Parents generally seek assessments to help provide more specific information regarding their child’s behavioral, emotional, and/or academic functioning. Assessments can help to identify specific problems, assess a child’s current level of functioning in various areas, clarify or provide diagnoses, develop treatment plans, monitor a child’s progress, and provide greater insight regarding a child’s emotions and behavior. In general, the following evaluations are designed to help identify problems specific to your child, identify the issues contributing to his or her problems, provide an understanding of the results of the evaluation, and provide recommendations for treatment planning.
A neuropsychological evaluation is a comprehensive assessment of cognitive and behavioral functions and their relationship. It involves the assessment of many areas including development, intellectual functioning, attention, memory, language, problem solving, academic skills, perceptual and motor abilities, and behavioral and emotional functioning. When assessing children, a neuropsychological evaluation addresses how these factors affect a child’s development as well as his or her functioning at home, school, and in the community.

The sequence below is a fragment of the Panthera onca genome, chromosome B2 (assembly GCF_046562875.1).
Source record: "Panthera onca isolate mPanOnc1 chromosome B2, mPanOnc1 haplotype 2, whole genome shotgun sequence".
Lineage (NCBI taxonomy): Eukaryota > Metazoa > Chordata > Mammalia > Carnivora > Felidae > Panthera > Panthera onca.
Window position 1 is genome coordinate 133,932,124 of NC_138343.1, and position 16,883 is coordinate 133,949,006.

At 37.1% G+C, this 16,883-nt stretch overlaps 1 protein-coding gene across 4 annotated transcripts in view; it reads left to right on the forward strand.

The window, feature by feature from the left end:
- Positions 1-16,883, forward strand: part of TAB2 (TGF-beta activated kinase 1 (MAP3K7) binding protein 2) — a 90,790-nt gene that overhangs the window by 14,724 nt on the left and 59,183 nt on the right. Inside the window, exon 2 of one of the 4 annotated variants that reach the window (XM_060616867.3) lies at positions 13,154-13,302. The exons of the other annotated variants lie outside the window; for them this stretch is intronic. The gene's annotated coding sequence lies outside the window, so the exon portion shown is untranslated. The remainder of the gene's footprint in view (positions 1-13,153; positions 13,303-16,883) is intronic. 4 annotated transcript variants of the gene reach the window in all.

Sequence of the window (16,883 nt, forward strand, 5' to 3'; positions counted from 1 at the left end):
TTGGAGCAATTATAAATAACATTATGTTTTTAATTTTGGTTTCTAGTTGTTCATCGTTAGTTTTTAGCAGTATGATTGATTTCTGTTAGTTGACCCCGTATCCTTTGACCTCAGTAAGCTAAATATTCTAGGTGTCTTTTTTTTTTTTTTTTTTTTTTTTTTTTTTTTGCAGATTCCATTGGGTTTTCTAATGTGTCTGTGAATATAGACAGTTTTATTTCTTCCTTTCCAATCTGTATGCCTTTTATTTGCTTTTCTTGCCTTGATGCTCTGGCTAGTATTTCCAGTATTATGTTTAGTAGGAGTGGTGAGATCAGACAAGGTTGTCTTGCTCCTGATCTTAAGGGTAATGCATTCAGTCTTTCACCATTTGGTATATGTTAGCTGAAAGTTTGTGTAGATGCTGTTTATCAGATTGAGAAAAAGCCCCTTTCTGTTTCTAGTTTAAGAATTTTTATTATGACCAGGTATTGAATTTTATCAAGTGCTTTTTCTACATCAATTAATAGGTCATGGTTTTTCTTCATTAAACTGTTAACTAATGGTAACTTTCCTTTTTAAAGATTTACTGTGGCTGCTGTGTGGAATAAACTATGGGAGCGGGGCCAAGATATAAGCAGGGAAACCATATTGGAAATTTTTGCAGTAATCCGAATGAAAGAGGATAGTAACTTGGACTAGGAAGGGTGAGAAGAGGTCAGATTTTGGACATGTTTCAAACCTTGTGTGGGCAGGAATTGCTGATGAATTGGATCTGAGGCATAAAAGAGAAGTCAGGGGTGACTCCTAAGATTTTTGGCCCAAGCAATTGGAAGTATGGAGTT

Learning disabilities assessments are also known as psychoeducational evaluations. The evaluations are often used to identify general cognitive level of functioning, academic skills, and the presence of learning difficulties or disabilities. The assessments involve cognitive or intellectual testing, academic achievement or skills testing, general behavioral and emotional functioning assessment, records review, and interviews with the individual, parents, and teachers. A written report is provided summarizing the evaluation and outlining treatment recommendations that provide specific information about what will benefit your child regarding academic performance and skills.
A psychological evaluation assesses many areas of a child’s functioning including development, intellectual functioning, academic achievement, personality, thought processes, and behavioral and emotional functioning. This evaluation often involves the use of projective measures, intelligence testing, academic achievement testing, a clinical interview, records review, and interviews with parents, teacher, and important others.